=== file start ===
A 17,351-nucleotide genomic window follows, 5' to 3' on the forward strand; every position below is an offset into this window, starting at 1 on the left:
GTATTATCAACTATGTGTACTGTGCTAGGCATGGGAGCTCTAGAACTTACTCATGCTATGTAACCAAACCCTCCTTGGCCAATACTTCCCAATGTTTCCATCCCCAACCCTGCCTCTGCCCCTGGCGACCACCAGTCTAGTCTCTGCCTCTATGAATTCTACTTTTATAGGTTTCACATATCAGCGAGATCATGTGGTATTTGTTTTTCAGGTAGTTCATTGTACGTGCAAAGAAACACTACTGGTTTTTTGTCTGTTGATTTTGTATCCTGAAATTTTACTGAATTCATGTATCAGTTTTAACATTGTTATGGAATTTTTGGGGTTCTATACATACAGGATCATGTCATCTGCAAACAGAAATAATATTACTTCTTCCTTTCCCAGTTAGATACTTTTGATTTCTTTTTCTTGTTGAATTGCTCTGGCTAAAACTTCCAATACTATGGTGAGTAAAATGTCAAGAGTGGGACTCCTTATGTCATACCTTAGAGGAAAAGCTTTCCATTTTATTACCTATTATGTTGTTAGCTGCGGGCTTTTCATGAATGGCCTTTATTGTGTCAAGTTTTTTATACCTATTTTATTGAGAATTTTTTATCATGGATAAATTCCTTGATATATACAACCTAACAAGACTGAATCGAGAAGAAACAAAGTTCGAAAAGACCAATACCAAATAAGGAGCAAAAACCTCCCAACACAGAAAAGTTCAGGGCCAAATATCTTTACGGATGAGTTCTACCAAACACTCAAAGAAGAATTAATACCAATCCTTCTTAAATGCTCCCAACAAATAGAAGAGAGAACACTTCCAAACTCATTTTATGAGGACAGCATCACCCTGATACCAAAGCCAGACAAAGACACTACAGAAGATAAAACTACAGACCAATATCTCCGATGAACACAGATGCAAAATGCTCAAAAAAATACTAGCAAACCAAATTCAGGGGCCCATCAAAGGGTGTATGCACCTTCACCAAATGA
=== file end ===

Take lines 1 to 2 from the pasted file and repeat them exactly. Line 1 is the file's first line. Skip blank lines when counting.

A 17,351-nucleotide genomic window follows, 5' to 3' on the forward strand; every position below is an offset into this window, starting at 1 on the left:
GTATTATCAACTATGTGTACTGTGCTAGGCATGGGAGCTCTAGAACTTACTCATGCTATGTAACCAAACCCTCCTTGGCCAATACTTCCCAATGTTTCCATCCCCAACCCTGCCTCTGCCCCTGGCGACCACCAGTCTAGTCTCTGCCTCTATGAATTCTACTTTTATAGGTTTCACATATCAGCGAGATCATGTGGTATTTGTTTTTCAGGTAGTTCATTGTACGTGCAAAGAAACACTACTGGTTTTTTGTCTGTTGATTTTGTATCCTGAAATTTTACTGAATTCATGTATCAGTTTTAACATTGTTATGGAATTTTTGGGGTTCTATACATACAGGATCATGTCATCTGCAAACAGAAATAATATTACTTCTTCCTTTCCCAGTTAGATACTTTTGATTTCTTTTTCTTGTTGAATTGCTCTGGCTAAAACTTCCAATACTATGGTGAGTAAAATGTCAAGAGTGGGACTCCTTATGTCATACCTTAGAGGAAAAGCTTTCCATTTTATTACCTATTATGTTGTTAGCTGCGGGCTTTTCATGAATGGCCTTTATTGTGTCAAGTTTTTTATACCTATTTTATTGAGAATTTTTTATCATGGATAAATTCCTTGATATATACAACCTAACAAGACTGAATCGAGAAGAAACAAAGTTCGAAAAGACCAATACCAAATAAGGAGCAAAAACCTCCCAACACAGAAAAGTTCAGGGCCAAATATCTTTACGGATGAGTTCTACCAAACACTCAAAGAAGAATTAATACCAATCCTTCTTAAATGCTCCCAACAAATAGAAGAGAGAACACTTCCAAACTCATTTTATGAGGACAGCATCACCCTGATACCAAAGCCAGACAAAGACACTACAGAAGATAAAACTACAGACCAATATCTCCGATGAACACAGATGCAAAATGCTCAAAAAAATACTAGCAAACCAAATTCAGGGGCCCATCAAAGGGTGTATGCACCTTCACCAAATGA